The nature of this bag changes depending on the age of the child. But I am referring to the small bag of essentials (in addition to your “in case of disaster” big carry on) that stays with you for take-off, landing, turbulence. It never goes in the overhead – it’s the bag of essentials you could need at any point in the war zone of flying with kids – consider it your armory. When we went to Greece with Miss S at 8 weeks the armory had 2 nappies, wipes, nappy bags, a spew rag and a dummy. It was a large sandwich bag that we clutched onto for dear life. A new born is constantly passing motions so there were regular nappy changes – and if any clean ups were needed it was easy – take the sandwich bag and make the magic happen. Now at 14 months the go to bag is a small sack with small toys, 1 book, water bottle, 3-4 snacks, Flopsy (Miss S’ soother that she ONLY gets in the cot unless we are flying – because we will use anything and everything people!!) and wipes. This is the essential stuff. If the aircrew try and take this off me for take-off or landing I will fight to the death – this is the stuff we NEED to survive when she is locked on our lap – the bag holds the key to distraction and bargaining. And it works! Try a small bag with the essentials – ONLY the essentials in here; keep it compact!



  1. Use your weapons


On the spectrum, I’m probably on the stricter side as a parent – my mother reminds me of this a lot! Miss S does not watch TV or play with screens and eats very healthily – as you would have seen on my Instagram. BUT – anything goes in the air. I have toddler games on the iPAD in case, Will has weird games on his phone to distract her if needed (though I suspect he actually normally plays these and uses her as the scapegoat!). I pack all her favourite snacks – wholemeal apple and sultana bars, frittata, broccoli nuggets, cheese, yoghurt – it’s all in there. If she wanted a Big Mac on that plane I would probably give it to her – it won’t kill her, but an unhappy kid for 6 hours might kill us. Eat what you want little girl – let’s just get to that beach!!




  1. Pick the time carefully


Will and I used to fly for 5 hours longer through 7 different countries if we could save a couple of hundred dollars when we were younger. You just can’t put kids through that though. You know your child best so pick the flight time when you know they are easiest – even if you have to pay a bit more. We know Miss S sleeps in her cot through the night and isn’t a good night flyer so we pick day flights and it works for us. Some would say “you’re wasting a day flying” – and trust me they have, but we retain sanity (so does Miss S) and we all get there a lot happier so it’s worth it for us!




  1. Keep them comfy


Kids are more susceptible to ear troubles when the plane ascends and descends. The reason is that they have smaller eustachian tubes – this is the tube that connects the nose and middle ear so essentially ensures the middle air has air in it. Middle ear pressure equalisation is harder for kids which is why they are more prone to ear pain. It doesn’t matter what it takes, children should ideally be sucking or chewing when the plane changes altitude. When Miss S was little I would chuck her on the breast ASAP so that she would swallow and help equalise the pressure. Later it was the dummy. Now we give her a favourite snack so she chews – do whatever you can to save them the distress. Most of us have experienced painful ears in a plane – imagine being a little one with no explanation as to why it’s happening – prevention is key here!! On our way over to Bali Miss S was having huge top molars rip through her gum and had been an irritable and grumpy bear – so a dose of Ibuprofen pre- flight was a pre-emptive tactic we used which helped I suspect – you will never really know if you’re pre-emptive battle plans work but if they’re happy, and no harm is done, who cares!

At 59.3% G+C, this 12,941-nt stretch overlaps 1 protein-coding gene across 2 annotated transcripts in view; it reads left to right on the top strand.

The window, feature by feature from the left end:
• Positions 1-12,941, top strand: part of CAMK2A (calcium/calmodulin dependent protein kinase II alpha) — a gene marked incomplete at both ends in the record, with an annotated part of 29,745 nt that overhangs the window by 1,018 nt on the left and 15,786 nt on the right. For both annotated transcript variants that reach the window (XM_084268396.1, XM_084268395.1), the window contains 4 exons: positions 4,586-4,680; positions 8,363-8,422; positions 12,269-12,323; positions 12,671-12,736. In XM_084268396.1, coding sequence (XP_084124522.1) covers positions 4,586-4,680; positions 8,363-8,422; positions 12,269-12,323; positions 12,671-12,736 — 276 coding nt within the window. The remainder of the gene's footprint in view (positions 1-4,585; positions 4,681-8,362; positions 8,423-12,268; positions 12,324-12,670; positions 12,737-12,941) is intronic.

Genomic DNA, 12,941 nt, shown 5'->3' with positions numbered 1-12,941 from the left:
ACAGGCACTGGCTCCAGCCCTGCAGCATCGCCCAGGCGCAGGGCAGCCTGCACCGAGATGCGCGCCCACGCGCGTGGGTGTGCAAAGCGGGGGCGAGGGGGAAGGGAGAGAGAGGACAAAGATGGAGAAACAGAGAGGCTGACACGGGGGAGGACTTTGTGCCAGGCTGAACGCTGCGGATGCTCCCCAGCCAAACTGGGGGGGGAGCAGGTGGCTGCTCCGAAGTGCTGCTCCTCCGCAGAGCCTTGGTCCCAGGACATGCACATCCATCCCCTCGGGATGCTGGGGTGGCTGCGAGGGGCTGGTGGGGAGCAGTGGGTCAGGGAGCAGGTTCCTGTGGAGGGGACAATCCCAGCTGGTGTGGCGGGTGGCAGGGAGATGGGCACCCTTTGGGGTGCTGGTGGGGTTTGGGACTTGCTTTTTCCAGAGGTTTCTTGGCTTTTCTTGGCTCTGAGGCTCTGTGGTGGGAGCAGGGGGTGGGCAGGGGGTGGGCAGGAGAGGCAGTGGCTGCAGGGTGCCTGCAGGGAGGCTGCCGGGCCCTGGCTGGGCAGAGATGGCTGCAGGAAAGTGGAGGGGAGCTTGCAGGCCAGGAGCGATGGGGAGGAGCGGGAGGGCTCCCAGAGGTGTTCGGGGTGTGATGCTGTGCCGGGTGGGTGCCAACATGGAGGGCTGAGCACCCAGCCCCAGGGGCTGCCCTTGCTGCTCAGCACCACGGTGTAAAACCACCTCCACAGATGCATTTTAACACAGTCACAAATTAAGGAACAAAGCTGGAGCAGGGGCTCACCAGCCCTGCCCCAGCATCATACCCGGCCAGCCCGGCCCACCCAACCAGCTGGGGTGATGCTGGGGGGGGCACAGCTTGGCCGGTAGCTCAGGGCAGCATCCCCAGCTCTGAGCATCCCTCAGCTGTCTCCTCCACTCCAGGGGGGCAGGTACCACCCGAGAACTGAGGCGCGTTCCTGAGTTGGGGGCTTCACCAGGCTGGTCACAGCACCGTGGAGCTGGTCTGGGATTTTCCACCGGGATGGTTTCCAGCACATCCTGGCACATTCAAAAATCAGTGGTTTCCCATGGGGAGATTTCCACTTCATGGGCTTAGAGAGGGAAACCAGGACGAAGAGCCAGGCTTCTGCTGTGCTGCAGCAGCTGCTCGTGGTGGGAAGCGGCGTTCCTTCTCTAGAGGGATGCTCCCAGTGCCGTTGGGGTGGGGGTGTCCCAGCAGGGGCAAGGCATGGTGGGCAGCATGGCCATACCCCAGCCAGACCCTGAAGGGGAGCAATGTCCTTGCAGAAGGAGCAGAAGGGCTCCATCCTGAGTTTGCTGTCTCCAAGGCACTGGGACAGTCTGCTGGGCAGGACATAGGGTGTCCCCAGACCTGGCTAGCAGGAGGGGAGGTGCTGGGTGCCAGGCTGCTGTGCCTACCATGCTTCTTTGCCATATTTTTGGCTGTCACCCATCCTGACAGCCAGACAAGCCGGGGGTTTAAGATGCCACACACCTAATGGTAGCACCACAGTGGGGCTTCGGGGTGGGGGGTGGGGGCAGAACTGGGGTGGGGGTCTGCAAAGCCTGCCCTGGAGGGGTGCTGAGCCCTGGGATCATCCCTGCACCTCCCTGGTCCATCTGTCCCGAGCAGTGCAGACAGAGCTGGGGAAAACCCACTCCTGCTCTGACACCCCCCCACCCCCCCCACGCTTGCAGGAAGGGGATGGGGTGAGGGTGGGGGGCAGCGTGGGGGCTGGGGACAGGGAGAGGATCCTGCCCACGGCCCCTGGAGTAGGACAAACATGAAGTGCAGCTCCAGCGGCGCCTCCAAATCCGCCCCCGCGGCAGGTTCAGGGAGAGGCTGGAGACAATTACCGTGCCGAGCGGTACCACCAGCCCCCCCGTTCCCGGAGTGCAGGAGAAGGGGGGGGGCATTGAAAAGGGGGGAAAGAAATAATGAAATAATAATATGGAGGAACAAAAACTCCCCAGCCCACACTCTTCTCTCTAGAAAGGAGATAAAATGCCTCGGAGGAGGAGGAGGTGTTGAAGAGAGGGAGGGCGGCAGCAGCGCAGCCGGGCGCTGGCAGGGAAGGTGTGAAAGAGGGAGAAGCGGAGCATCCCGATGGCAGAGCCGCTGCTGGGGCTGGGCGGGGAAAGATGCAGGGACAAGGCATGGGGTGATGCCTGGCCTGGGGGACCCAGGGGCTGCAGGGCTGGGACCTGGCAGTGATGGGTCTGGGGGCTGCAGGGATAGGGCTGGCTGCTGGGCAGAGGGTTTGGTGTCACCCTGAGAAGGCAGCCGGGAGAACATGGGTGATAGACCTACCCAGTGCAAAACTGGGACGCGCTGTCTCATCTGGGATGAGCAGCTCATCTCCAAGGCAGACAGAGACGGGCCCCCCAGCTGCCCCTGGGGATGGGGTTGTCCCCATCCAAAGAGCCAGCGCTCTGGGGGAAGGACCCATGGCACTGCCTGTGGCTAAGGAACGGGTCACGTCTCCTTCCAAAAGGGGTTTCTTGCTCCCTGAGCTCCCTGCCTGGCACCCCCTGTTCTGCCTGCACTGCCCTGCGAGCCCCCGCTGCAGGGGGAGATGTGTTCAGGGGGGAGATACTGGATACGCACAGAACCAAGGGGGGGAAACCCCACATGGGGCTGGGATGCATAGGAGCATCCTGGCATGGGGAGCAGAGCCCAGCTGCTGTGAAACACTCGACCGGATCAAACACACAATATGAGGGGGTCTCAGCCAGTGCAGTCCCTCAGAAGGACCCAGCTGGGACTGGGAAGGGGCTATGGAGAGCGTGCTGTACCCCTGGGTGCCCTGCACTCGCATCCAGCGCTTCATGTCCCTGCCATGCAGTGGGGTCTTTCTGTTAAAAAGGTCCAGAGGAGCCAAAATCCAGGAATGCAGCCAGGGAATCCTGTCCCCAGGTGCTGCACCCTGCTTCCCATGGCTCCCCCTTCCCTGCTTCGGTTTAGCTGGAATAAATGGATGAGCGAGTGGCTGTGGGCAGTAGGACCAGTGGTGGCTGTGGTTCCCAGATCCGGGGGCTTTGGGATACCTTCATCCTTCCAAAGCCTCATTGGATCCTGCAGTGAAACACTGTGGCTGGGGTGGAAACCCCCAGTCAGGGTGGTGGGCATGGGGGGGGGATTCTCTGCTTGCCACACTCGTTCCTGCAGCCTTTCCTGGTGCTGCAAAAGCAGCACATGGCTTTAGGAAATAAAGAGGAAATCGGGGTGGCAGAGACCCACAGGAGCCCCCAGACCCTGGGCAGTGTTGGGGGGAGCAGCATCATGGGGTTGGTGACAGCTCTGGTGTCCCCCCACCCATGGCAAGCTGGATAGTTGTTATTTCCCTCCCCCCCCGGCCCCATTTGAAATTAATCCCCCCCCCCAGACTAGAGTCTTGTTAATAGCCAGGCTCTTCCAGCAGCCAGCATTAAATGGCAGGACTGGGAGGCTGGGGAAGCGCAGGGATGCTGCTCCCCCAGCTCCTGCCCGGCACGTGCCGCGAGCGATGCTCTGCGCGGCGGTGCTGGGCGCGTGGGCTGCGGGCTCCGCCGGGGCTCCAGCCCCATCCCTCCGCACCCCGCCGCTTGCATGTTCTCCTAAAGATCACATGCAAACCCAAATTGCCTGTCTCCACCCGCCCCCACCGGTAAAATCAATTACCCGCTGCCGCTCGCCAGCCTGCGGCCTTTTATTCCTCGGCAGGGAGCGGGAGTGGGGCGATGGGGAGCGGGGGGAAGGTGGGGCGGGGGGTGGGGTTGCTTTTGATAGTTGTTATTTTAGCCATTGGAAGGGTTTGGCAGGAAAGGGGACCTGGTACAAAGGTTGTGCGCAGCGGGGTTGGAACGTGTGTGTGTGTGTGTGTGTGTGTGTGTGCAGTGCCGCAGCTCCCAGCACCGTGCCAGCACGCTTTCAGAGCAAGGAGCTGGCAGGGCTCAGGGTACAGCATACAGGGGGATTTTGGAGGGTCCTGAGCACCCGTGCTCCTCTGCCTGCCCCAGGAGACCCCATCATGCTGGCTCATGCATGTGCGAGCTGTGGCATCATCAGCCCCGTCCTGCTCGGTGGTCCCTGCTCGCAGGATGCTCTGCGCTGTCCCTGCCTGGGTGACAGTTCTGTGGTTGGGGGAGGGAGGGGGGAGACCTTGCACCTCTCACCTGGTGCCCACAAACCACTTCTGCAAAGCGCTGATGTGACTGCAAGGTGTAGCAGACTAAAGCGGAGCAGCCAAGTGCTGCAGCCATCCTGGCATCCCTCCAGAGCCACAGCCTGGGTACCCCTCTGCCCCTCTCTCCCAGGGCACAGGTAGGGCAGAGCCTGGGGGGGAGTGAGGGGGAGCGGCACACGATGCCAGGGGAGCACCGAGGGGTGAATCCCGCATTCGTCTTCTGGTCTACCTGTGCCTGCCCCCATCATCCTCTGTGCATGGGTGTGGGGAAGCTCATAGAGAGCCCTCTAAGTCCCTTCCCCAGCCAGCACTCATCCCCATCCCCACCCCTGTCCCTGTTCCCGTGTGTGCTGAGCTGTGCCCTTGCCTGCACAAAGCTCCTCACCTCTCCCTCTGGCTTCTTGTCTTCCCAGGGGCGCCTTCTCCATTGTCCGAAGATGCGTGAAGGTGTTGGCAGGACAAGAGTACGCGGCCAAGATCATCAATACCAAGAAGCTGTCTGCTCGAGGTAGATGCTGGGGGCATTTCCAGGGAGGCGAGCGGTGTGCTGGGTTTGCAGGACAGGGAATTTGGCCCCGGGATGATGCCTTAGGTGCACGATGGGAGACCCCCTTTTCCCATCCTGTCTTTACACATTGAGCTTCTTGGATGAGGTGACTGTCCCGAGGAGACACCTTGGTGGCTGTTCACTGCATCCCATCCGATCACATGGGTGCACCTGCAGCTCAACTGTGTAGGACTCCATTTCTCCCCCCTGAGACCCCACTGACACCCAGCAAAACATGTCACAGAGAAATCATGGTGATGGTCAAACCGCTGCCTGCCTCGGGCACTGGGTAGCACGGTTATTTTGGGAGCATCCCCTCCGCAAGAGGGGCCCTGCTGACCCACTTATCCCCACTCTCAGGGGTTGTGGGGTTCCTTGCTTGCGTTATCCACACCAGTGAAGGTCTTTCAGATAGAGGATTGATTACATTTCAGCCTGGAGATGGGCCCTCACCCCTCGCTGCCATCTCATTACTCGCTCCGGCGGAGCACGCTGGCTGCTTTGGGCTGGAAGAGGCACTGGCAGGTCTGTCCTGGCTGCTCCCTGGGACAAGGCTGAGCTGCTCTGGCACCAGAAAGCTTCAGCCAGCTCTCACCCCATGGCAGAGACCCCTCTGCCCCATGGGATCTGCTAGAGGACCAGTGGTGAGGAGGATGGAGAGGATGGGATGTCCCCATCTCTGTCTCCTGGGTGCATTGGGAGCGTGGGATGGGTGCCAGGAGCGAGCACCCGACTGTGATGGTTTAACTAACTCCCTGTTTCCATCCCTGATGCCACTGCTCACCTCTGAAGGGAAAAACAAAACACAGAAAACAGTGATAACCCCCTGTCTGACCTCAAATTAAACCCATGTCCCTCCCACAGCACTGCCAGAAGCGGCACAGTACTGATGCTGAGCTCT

1. Go in with the right mind set


A long flight with kids isn’t easy so Will and I board that plane in battle mode- I’m fairly sure I resemble Xena as I walk onto the aircraft. I will do whatever it takes to keep Miss S happy and healthy on that flight. On the recent Bali flights we walked up and down the plane at least 10 times each – we picked spots we could stand near exit rows and let her walk around. Little tips like 2 parents not eating at the same time makes life easier – we always ask the hostess to drop the second meal later so that we are not both struggling with a baby and tray tables. Finally, it’s worth reassuring yourself that you’re taking a baby not a bomb on the plane – I remember Mum telling me this before we flew to Greece with an 8-week-old. I was worried about upsetting people with a crying baby. I distinctly remember Mum telling me Miss S was a child and despite peoples stares if she cried she wasn’t a weapon, she was a child and we had all been a child at some point. FYI my mum gives excellent pep talks! My biggest tip would be do not worry about everyone else on that flight – there are other children and parents in your position and its a finite period of time. Just do what you have to do and if your child cries no one will implode – these are exactly the words I tell myself when Miss S chucks a wobbly.